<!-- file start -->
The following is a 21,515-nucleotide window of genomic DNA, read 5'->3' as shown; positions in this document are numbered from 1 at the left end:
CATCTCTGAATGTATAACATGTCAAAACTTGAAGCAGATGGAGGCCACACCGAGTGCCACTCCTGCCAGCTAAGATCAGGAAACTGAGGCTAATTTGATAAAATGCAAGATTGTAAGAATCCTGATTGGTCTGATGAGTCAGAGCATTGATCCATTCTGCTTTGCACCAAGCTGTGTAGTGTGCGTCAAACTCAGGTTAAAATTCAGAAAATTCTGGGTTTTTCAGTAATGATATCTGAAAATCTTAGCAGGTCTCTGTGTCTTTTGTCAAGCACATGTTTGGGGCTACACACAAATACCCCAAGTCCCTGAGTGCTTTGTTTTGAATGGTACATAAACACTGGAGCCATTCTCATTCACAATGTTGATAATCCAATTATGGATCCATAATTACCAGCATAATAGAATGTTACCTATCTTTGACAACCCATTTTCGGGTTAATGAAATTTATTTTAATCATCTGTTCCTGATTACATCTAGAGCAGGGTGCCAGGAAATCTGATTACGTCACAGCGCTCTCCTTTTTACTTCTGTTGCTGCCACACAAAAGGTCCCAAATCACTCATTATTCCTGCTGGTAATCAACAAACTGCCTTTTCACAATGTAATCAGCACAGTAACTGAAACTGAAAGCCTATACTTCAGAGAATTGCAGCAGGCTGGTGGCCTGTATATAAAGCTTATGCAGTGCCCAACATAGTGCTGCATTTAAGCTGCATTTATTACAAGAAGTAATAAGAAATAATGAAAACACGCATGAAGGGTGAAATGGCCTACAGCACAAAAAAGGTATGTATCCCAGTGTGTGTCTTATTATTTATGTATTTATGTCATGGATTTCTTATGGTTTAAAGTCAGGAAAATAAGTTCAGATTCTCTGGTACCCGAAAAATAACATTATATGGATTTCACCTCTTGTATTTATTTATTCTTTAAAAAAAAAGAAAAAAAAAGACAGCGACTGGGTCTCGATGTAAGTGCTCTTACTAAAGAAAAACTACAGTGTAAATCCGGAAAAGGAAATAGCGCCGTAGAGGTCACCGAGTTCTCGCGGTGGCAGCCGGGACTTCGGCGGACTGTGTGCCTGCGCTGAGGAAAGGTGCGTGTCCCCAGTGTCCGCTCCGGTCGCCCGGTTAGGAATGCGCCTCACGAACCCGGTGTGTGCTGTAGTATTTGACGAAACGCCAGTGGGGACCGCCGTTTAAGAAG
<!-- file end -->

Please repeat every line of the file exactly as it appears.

The following is a 21,515-nucleotide window of genomic DNA, read 5'->3' as shown; positions in this document are numbered from 1 at the left end:
CATCTCTGAATGTATAACATGTCAAAACTTGAAGCAGATGGAGGCCACACCGAGTGCCACTCCTGCCAGCTAAGATCAGGAAACTGAGGCTAATTTGATAAAATGCAAGATTGTAAGAATCCTGATTGGTCTGATGAGTCAGAGCATTGATCCATTCTGCTTTGCACCAAGCTGTGTAGTGTGCGTCAAACTCAGGTTAAAATTCAGAAAATTCTGGGTTTTTCAGTAATGATATCTGAAAATCTTAGCAGGTCTCTGTGTCTTTTGTCAAGCACATGTTTGGGGCTACACACAAATACCCCAAGTCCCTGAGTGCTTTGTTTTGAATGGTACATAAACACTGGAGCCATTCTCATTCACAATGTTGATAATCCAATTATGGATCCATAATTACCAGCATAATAGAATGTTACCTATCTTTGACAACCCATTTTCGGGTTAATGAAATTTATTTTAATCATCTGTTCCTGATTACATCTAGAGCAGGGTGCCAGGAAATCTGATTACGTCACAGCGCTCTCCTTTTTACTTCTGTTGCTGCCACACAAAAGGTCCCAAATCACTCATTATTCCTGCTGGTAATCAACAAACTGCCTTTTCACAATGTAATCAGCACAGTAACTGAAACTGAAAGCCTATACTTCAGAGAATTGCAGCAGGCTGGTGGCCTGTATATAAAGCTTATGCAGTGCCCAACATAGTGCTGCATTTAAGCTGCATTTATTACAAGAAGTAATAAGAAATAATGAAAACACGCATGAAGGGTGAAATGGCCTACAGCACAAAAAAGGTATGTATCCCAGTGTGTGTCTTATTATTTATGTATTTATGTCATGGATTTCTTATGGTTTAAAGTCAGGAAAATAAGTTCAGATTCTCTGGTACCCGAAAAATAACATTATATGGATTTCACCTCTTGTATTTATTTATTCTTTAAAAAAAAAGAAAAAAAAAGACAGCGACTGGGTCTCGATGTAAGTGCTCTTACTAAAGAAAAACTACAGTGTAAATCCGGAAAAGGAAATAGCGCCGTAGAGGTCACCGAGTTCTCGCGGTGGCAGCCGGGACTTCGGCGGACTGTGTGCCTGCGCTGAGGAAAGGTGCGTGTCCCCAGTGTCCGCTCCGGTCGCCCGGTTAGGAATGCGCCTCACGAACCCGGTGTGTGCTGTAGTATTTGACGAAACGCCAGTGGGGACCGCCGTTTAAGAAG